Thursday, April 26, 2007

I am a plastic bag

I am a plastic bag

No doubt a comment on the greed displayed by some ebayers profiting on the back of the non-profit "I'm not a carrier bag", an ingenious satirist is selling a "GENUINE 100% AUTHENTIC SAINSBURY'S CARRIER" on ebay.

Before I get the morally bankrupt 'profit at any cost' bunch on my back I'd just like to let them know - this kind of cashing in makes Baby Jesus cry.

So there.

Wednesday, April 25, 2007

Try something new today, or perhaps not

not plastic
Sainsbury's, in an attempt to impress on us that they've come over all green and responsible, attached itself to the collaboration between and designer Anya Hindmarch which created the reusable "I'm not a plastic bag". The project was based on the premise that it can be stylish and fashionable to reuse bags and avoid using plastic carrier bags.

Normally, Anya Hindmarch bags can fetch hundreds of pounds, so when the "I'm not a plastic bag" was originally released for £5.00 a bag it sold out from in minutes, the massive web traffic generated also crashing their servers. Many of the £5.00 bags sold ended up on ebay changing hands for hundreds of pounds.

A second release of bags today at 8.00am at large Sainsbury's stores saw queueing outside stores up and down the country. Outside their Washington Galleries store, one couple had been waiting since 1.00am to be the first for two of the store's allocation of thirty bags. By about 7.30am fifty or so people had queued outside the Washington store, when tickets were given out to the first thirty people in the queue (I was number 14) to avoid jostling when tne store opened at 8.00am.

So when the store opened the lucky thirty ticket holders queued at the service desk to hand over their £5.00 notes for their reusable bags. In retail terms, the operation was very slick and professional. In terms of the "I'm not a plastic bag" project it was a lesson in idiocy. At the service desk, Sainsbury's management had set up one member of staff taking the money, and another packing the "I'm not a plastic bag" inside - yes, you guessed - a plastic carrier bag!

I was truly astounded. All these hours later I still feel the outrage. Despite their connection with the project, Sainsbury's didn't have a fucking clue what it was all about. When I loudly pointed out the rare irony to the store manager, who was so far smugly enjoying the whole episode, he looked at me like I was talking Martian, then he quickly disappeared from the scene.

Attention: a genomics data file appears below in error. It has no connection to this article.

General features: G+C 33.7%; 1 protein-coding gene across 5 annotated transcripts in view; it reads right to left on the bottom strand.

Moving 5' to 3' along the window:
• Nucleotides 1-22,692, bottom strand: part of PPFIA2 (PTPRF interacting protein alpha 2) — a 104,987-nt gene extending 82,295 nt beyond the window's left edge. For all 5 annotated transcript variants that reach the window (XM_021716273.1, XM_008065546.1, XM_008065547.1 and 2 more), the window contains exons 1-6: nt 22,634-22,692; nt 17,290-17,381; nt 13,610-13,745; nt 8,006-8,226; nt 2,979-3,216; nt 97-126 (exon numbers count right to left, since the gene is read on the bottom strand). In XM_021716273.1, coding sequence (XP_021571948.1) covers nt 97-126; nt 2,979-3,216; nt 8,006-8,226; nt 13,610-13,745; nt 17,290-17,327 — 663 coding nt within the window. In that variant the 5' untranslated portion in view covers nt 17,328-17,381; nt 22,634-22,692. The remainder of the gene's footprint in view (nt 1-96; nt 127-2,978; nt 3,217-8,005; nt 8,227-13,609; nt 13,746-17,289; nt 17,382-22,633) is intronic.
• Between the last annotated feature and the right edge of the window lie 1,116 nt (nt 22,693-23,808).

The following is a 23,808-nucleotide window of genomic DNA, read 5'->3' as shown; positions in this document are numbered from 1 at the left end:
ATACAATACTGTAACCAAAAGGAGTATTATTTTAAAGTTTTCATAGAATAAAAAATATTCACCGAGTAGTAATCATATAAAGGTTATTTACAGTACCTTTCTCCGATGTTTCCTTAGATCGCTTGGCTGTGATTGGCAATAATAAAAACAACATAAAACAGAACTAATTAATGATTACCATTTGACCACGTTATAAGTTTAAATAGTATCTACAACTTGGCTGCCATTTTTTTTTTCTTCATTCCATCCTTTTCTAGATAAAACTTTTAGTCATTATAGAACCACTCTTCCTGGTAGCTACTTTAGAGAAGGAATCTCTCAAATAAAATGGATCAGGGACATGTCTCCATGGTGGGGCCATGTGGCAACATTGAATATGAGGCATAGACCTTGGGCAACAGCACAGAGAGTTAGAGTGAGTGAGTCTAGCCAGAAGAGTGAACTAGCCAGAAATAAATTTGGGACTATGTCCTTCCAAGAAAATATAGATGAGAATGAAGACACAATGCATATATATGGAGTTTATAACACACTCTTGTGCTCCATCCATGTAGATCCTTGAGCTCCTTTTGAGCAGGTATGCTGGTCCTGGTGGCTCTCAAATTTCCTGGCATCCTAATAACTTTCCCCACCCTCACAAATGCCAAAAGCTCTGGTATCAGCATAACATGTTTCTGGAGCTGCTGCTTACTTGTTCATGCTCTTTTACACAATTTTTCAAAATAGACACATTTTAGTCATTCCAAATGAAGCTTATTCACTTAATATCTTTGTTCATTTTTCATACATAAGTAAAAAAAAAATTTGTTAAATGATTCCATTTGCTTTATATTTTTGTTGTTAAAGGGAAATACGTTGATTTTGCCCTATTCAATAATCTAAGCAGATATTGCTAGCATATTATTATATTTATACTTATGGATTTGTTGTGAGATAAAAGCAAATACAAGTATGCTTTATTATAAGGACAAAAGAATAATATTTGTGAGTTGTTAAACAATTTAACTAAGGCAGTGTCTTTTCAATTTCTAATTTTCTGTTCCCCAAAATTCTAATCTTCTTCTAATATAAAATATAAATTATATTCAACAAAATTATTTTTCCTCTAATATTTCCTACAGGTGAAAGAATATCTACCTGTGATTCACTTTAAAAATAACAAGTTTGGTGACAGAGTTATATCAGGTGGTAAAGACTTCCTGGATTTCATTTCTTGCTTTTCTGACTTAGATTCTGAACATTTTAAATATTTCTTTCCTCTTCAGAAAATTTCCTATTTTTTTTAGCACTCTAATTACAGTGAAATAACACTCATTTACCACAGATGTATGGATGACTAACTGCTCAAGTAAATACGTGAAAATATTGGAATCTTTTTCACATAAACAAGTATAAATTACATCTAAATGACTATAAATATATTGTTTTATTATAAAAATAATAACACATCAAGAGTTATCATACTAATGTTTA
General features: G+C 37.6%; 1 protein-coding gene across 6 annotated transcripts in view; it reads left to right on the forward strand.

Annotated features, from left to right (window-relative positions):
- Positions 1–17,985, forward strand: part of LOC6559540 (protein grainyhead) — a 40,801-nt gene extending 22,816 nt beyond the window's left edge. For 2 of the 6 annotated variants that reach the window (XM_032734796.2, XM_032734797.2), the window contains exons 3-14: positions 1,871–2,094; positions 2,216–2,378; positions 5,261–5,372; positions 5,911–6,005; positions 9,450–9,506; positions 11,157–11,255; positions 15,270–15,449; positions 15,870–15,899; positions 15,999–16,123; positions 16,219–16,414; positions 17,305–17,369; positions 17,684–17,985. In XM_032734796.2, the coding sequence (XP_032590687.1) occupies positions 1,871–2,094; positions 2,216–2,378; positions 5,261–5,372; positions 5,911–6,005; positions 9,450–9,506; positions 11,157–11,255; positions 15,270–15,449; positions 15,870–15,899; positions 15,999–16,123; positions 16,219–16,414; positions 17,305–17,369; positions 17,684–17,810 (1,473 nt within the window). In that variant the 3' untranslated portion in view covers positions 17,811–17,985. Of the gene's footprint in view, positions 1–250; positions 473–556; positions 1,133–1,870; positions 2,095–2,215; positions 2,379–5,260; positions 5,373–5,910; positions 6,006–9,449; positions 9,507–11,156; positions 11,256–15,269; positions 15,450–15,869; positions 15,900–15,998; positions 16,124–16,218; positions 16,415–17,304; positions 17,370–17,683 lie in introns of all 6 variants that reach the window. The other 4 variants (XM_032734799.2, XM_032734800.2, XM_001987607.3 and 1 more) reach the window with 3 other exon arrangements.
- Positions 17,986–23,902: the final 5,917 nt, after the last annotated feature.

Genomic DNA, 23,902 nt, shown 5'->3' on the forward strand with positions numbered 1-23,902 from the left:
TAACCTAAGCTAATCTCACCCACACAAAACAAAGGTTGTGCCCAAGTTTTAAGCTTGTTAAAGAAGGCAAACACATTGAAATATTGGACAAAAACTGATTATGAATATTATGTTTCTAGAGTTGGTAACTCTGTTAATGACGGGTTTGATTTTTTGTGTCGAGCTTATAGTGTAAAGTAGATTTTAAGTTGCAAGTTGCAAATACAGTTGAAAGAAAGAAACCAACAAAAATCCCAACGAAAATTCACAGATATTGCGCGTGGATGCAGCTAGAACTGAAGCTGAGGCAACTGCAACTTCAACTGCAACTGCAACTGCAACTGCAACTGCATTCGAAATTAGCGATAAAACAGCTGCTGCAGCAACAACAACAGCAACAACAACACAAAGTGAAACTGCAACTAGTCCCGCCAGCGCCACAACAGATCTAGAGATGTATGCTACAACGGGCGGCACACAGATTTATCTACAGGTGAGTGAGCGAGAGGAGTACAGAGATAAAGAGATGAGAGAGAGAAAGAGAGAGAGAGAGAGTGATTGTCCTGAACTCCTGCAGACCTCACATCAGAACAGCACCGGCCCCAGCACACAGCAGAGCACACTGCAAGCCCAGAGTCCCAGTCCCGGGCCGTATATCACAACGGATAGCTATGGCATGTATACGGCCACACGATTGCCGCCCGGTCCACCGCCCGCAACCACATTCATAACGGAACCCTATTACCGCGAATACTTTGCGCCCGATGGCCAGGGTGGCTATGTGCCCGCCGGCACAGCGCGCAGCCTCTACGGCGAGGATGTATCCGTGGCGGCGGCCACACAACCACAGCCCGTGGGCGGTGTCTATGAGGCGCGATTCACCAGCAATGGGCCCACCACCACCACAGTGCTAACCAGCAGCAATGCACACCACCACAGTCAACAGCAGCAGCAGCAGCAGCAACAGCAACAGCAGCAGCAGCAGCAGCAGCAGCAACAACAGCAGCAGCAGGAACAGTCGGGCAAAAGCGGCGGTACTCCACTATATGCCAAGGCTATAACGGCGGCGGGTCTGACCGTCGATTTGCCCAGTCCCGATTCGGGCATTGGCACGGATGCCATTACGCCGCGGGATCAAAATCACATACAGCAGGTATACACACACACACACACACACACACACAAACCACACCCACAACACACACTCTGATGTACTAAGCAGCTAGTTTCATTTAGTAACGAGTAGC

Try something new? Why don't the witless bastards at Sainsbury's try thinking? That would be new.

Sunday, April 08, 2007

Lies, damn lies and educational resources

South Tyneside Council leader Councillor Paul Waggott has decided to play the legacy card for the second Tyne Tunnel (thanks for the nod Curly) stating magniloquently that "a new generation now stands to benefit from the second Tyne Tunnel" in his support for new internet-based 'teaching materials' prepared by the North Tyneside Education Business Partnership.

This isn't the first time the North Tyneside Education Business Partnership and the Tyne Tunnel bods have got together to provide pro tunnel educational materials. Their previous stunt pretending to be an educational resource was known as 'Xingthetyne', which had a pro tunnel 2 bias of the like which would normally be considered unacceptable outside schools teaching Creationism as a science.

It's not surprising given that a lot of political reputation rests on the Tyne & Wear Passenger Transport Authority's pet project. Even the Lib Dem council in Newcastle turned two faced and gave the tunnel it's full support, despite what Lib Dem leaders said about road building not working. You could argue that such propaganda stinks of totalitarian control of our childrens' minds to meet political ends.

Of course road builders like the TWPTA would say we 'need' the tunnel, and would do their most to support their position. Further, the education departments in North and South Tyneside belong to councils which are both members of the TWPTA and support the second Tyne Tunnel so any lack of balance in the materials may not be so rigorously examined.

I haven't seen the new Key Stage 3 and 4 resources (you've got to register to access them) but with the travesty that was Xingthetyne you could ask why would any school want anything to do with the new Key Stage 3 and 4 materials from North Tyneside Education Business Partnership? It's a bit like fast food giants or tobacco manufacturers being allowed to distribute to schools 'educational resources' which mention their products.

I'm looking forward to the first bright student asking why we are building more road space when it's proven that building more roads doesn't reduce traffic? Or why we are encouraging more traffic when we are supposed to be reducing CO2 emissions?